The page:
less fix time = more grain?

Discussion in 'B&W: Film, Paper, Chemistry' started by IloveTLRs, Dec 28, 2007.

  1. IloveTLRs

    IloveTLRs Member

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    Yesterday while dev-ing a test roll of film my timer died. I decided to cut corners and leave it in the fixer for 3 minutes instead of my usual 7 (dev time was by the book.) After scanning the negs I found a lot more grain than usual.

    Today I did another test roll and left it in the fixer for 5 minutes. The result? Again, more grain than I usually get.

    Am I wrong here or does less fixer time mean more grain? :confused:
     
  2. JBrunner

    JBrunner Moderator Staff Member Moderator

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    I'm not familiar with every fixing process out there, but in my experience, no.
    7 min seems long though. If anything, over fixing is going to effect the structure of your negative, while under fixing will effect the keeping properties. Perhaps your long fixing times are dissolving things together, and a more normal fix time is keeping more sharpness, and thus, grain structure. IDK.
    That's just my take on it. I would fix using the times and agitation routine specified by the manufacturer, and look to film stock, exposure, developer, and developing times to control grain. (Bigger brains may prevail).
     
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  3. dpurdy

    dpurdy Member

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    Wet time supposedly affects grain.. more wet more grain.. though I have not seen much of it. In my experience the greatest grain increaser is over exposure and over development and old film.
     
  4. Photo Engineer

    Photo Engineer Subscriber

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    Wherever did you hear that? Do you have a reference or do we have the start of another group of myths here in this thread?

    Wet time has no effect, AFAIK, on grain. There are no references to this in reputable textbooks.

    Fix time has no effect on grain except that acidic fixes carried out too long (over 15 mins to 1 hour probably) can increase grain by dissolving the finer silver particles and short fix time, if not carried to completion, can leave chunks of undissolved silver halide behind which can darken in the light causing the appearance of grain. Overfixing will also cause loss of detail in the highlights due to this 'bleaching' of silver metal.

    But, normal fixes, done to completion (2x the time it takes to clear on average or longer and within reason) will not affect grain.

    PE
     
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  5. Lee Shively

    Lee Shively Member

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    Well, actually, I've heard the myth about long wet time increasing grain as well. Where I read it, I can't remember but it must have been several decades ago. Myth or not, it's been out there for a loooooong time.

    I do agree that fix times shouldn't affect grain.
     
  6. PhotoJim

    PhotoJim Member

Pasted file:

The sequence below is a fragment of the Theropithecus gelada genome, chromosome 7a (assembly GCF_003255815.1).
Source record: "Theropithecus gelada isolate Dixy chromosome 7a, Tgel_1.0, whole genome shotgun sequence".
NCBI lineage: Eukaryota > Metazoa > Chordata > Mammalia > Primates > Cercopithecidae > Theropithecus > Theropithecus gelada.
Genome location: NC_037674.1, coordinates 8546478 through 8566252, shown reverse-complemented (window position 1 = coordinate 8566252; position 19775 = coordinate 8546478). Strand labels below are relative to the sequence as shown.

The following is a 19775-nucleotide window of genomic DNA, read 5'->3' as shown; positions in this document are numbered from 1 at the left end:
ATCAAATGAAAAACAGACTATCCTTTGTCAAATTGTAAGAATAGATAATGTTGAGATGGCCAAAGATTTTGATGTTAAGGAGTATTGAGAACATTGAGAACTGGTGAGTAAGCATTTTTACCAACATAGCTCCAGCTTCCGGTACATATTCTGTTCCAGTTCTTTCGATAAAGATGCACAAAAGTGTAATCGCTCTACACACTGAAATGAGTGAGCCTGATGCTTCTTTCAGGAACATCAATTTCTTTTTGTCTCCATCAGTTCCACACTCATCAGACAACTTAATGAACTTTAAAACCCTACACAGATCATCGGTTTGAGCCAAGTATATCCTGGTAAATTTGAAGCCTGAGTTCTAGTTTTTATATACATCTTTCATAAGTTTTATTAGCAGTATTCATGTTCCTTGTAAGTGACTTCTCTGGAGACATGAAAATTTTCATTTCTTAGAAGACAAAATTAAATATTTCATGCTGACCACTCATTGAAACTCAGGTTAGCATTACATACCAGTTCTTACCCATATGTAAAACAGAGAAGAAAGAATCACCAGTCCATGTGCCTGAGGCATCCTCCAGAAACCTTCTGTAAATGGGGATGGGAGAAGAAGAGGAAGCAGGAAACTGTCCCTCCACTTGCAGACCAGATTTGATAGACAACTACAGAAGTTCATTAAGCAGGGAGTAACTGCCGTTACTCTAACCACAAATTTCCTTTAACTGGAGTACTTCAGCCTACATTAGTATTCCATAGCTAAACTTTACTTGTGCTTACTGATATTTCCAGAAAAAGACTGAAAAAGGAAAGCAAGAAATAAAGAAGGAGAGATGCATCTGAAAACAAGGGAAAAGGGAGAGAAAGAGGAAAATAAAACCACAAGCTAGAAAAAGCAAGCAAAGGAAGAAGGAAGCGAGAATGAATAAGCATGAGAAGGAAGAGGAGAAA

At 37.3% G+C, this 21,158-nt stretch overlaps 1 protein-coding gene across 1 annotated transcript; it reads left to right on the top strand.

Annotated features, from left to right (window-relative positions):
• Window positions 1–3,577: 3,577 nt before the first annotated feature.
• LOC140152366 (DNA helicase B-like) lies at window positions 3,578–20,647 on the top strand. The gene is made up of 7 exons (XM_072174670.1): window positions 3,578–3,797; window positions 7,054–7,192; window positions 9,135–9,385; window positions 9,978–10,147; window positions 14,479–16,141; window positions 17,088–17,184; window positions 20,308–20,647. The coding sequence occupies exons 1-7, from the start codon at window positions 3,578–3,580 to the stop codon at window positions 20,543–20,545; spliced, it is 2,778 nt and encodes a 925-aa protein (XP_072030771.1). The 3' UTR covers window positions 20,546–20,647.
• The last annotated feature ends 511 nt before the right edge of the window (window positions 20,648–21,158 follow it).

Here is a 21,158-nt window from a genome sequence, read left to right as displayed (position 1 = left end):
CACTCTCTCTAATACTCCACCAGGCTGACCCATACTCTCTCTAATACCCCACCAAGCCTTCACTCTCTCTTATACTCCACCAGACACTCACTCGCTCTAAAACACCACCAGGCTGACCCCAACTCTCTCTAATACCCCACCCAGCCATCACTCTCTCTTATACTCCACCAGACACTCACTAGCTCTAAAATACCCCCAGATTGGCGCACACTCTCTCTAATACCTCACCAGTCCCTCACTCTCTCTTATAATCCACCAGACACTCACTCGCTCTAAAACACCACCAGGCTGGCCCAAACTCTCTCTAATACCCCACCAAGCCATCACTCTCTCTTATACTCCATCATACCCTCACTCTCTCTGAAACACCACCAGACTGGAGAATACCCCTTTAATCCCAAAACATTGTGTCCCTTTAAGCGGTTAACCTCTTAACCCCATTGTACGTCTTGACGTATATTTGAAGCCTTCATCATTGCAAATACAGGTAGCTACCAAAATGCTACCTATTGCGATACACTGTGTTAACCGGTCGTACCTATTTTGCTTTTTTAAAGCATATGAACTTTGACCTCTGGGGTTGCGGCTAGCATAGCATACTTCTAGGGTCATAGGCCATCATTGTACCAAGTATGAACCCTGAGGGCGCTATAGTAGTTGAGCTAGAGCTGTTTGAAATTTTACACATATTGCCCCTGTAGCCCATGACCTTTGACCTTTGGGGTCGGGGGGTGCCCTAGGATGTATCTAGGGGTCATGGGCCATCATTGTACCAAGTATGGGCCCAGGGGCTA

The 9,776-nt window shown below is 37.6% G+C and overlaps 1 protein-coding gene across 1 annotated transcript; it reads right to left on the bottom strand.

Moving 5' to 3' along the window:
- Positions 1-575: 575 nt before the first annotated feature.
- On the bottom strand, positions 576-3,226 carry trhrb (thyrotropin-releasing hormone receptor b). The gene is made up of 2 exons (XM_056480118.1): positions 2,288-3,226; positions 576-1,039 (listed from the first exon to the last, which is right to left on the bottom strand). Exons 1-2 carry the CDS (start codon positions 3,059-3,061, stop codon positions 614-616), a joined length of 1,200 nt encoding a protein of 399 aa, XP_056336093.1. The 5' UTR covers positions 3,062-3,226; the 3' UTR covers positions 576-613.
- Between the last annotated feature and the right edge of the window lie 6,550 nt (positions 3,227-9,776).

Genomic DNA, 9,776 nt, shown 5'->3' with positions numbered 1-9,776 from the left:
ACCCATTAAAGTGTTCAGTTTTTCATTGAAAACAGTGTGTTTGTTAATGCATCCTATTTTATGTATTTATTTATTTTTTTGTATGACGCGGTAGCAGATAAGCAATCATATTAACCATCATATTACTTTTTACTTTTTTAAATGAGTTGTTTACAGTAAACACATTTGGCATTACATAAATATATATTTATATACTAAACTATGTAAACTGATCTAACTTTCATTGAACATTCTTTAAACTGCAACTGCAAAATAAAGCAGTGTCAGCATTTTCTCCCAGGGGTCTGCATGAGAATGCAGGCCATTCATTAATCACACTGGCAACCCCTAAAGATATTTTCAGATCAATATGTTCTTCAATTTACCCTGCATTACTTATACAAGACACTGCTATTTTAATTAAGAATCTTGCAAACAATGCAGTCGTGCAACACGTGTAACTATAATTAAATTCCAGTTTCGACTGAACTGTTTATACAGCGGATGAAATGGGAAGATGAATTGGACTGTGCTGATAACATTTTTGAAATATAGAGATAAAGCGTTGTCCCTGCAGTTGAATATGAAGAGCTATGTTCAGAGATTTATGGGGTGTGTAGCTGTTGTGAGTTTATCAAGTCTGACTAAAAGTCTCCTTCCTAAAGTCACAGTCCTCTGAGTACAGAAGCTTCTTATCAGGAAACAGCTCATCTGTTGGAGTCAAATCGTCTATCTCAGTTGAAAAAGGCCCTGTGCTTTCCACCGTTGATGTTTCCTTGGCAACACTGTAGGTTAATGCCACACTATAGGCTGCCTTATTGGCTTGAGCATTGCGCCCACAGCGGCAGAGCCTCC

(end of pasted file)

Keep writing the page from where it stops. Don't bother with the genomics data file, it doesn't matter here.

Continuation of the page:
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    Easily checked - someone should run some experiments. :smile:
     
  7. Thomas Bertilsson

    Thomas Bertilsson Subscriber

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    Are you planning on fixing for shorter than your seven minutes in the future? Or are you planning on continuing with seven minutes? Have you tested your fix?
    Like Photo Engineer points out, the best way to do it is to fix for twice the time it takes an undeveloped piece of film to clear. I do that test every single time I develop film.

    I confess I don't look for grain size either when I fix film, but I would say that based on observation I get consistent grain in my 10" square prints from medium format ISO 400 film. No more, no less. I use Ilford Hypam at 1+4 dilution, and I make sure the fixer is the same temperature as the developer, rinse and stop water. If you have a significant temperature difference between these various liquids you could end up reticulating the negatives.

    How big of a difference do you see? Can you post an example?

    - Thomas
     
  8. richard ide

    richard ide Member

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    Thanks for volunteering Jim.:D:D
     
  9. pgomena

    pgomena Member

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    The current issue of Photo Techniques has an article by Dick Dickerson and Silvia Zawadski that debunks "grain clumping" in long wet times. They basically say wet time has no effect on apparent graininess.

    For my two cents worth, I've found inconsistent temperatures, under/over exposure, type of developer and overly vigorous agitation increase apparent graininess more than total time in solutions. I've produced what I'd consider grainless negatives in semi-stand and other decreased agitation schemes where total processing and wash times were in excess of an hour.

    Peter Gomena
     
  10. David Brown

    David Brown Subscriber

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    Actually, the cycles of the moon effect grain more than anything ... :wink:
     
  11. ann

    ann Subscriber

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    laughing out loud on that one david, thanks i needed a good chuckle today
     
  12. Photo Engineer

    Photo Engineer Subscriber

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    If anyone is an expert on this subject it would be the team of Dick and Sylvia. I think that we have the definitive word from them.

    PE
     
  13. Ian Grant

    Ian Grant Subscriber